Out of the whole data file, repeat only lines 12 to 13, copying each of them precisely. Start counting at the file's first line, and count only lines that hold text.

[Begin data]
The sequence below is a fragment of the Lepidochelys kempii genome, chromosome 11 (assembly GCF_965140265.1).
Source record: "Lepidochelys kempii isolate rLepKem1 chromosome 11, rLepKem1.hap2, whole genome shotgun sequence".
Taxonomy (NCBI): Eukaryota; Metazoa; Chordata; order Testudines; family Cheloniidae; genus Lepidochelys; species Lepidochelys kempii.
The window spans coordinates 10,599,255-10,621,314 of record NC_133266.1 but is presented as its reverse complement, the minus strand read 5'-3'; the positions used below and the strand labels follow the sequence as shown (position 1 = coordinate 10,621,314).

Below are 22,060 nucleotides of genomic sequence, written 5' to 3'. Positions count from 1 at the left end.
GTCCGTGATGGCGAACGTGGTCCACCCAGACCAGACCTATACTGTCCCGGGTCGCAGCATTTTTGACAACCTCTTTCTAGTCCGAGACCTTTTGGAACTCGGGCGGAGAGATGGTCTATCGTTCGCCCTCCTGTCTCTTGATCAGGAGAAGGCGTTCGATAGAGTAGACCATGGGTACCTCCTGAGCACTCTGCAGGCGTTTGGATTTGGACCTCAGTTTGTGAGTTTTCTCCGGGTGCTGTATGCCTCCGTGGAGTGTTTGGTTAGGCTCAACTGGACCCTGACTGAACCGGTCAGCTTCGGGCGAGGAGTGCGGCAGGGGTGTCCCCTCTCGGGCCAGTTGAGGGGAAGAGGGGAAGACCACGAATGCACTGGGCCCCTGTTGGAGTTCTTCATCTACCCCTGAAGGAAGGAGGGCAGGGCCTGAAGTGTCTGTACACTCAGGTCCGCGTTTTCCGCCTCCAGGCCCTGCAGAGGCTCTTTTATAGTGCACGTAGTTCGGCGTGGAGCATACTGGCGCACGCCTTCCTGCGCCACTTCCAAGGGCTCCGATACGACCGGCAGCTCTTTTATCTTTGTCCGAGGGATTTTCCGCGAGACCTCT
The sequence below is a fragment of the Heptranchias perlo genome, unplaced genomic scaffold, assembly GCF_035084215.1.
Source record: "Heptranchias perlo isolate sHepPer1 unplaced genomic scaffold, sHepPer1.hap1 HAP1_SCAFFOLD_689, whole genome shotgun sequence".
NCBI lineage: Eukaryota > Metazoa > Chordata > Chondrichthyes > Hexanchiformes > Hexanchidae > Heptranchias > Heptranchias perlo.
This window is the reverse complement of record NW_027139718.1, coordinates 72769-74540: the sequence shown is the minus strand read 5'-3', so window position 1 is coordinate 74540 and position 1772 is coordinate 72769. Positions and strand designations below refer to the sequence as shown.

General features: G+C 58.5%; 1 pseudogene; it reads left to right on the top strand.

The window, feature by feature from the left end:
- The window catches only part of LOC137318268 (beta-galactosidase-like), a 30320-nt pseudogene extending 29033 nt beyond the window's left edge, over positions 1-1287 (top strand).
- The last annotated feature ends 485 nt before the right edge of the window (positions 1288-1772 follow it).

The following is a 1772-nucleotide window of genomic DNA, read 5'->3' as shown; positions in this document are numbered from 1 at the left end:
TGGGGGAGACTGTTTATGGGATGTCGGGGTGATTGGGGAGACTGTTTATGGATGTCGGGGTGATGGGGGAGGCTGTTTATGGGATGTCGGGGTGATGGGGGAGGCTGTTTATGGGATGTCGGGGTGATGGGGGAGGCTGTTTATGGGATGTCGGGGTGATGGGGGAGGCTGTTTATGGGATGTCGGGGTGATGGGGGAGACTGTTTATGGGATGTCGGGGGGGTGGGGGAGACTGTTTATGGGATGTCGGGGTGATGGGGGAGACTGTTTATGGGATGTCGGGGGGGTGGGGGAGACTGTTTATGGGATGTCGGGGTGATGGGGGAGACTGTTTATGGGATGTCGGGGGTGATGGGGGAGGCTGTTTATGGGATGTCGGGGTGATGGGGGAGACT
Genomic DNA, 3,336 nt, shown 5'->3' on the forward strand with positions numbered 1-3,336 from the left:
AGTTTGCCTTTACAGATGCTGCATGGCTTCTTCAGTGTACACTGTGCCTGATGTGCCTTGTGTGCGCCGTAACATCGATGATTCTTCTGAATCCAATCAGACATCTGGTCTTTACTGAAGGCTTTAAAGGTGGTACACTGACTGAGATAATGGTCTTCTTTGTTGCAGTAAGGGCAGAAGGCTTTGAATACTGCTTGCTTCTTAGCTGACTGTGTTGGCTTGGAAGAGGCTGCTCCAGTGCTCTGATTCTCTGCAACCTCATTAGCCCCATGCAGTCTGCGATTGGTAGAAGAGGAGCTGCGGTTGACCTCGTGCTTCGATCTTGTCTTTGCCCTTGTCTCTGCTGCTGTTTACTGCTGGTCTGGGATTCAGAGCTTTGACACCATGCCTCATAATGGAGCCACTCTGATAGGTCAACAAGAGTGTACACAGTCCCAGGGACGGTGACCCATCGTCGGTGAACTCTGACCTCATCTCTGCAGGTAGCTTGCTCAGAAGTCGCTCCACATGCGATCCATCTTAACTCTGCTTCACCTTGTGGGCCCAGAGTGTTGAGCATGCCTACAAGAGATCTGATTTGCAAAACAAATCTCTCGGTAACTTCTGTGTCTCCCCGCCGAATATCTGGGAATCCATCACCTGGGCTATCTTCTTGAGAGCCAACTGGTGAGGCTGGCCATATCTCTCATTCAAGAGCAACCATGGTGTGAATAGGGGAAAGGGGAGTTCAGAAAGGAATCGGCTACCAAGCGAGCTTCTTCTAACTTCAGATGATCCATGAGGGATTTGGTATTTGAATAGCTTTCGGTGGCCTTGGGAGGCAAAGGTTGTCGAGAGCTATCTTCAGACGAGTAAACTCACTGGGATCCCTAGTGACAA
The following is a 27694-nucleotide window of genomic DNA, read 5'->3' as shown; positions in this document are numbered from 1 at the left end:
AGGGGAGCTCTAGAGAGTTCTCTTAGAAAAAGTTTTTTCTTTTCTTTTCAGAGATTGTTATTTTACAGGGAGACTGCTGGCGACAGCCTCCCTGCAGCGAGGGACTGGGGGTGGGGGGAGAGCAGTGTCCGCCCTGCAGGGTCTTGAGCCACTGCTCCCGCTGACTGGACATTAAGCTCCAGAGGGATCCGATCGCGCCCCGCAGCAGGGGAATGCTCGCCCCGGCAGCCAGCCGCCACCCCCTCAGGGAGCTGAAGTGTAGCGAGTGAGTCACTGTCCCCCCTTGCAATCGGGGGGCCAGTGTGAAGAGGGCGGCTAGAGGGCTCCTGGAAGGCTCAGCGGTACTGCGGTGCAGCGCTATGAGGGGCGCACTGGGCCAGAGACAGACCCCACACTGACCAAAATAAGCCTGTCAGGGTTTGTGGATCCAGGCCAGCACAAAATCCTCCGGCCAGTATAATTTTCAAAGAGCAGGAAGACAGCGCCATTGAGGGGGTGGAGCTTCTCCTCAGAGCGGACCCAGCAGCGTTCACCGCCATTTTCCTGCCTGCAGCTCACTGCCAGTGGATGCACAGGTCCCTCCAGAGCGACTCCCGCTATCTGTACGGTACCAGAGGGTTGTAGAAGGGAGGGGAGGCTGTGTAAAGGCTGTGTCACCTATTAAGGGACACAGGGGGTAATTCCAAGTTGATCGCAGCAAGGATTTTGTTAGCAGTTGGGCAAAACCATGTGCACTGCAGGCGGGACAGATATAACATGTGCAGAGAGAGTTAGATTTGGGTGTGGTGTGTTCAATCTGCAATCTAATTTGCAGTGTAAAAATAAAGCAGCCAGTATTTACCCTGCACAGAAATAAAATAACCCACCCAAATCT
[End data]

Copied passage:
The window, feature by feature from the left end:
- The window catches only part of LOC137318268 (beta-galactosidase-like), a 30320-nt pseudogene extending 29033 nt beyond the window's left edge, over positions 1-1287 (top strand).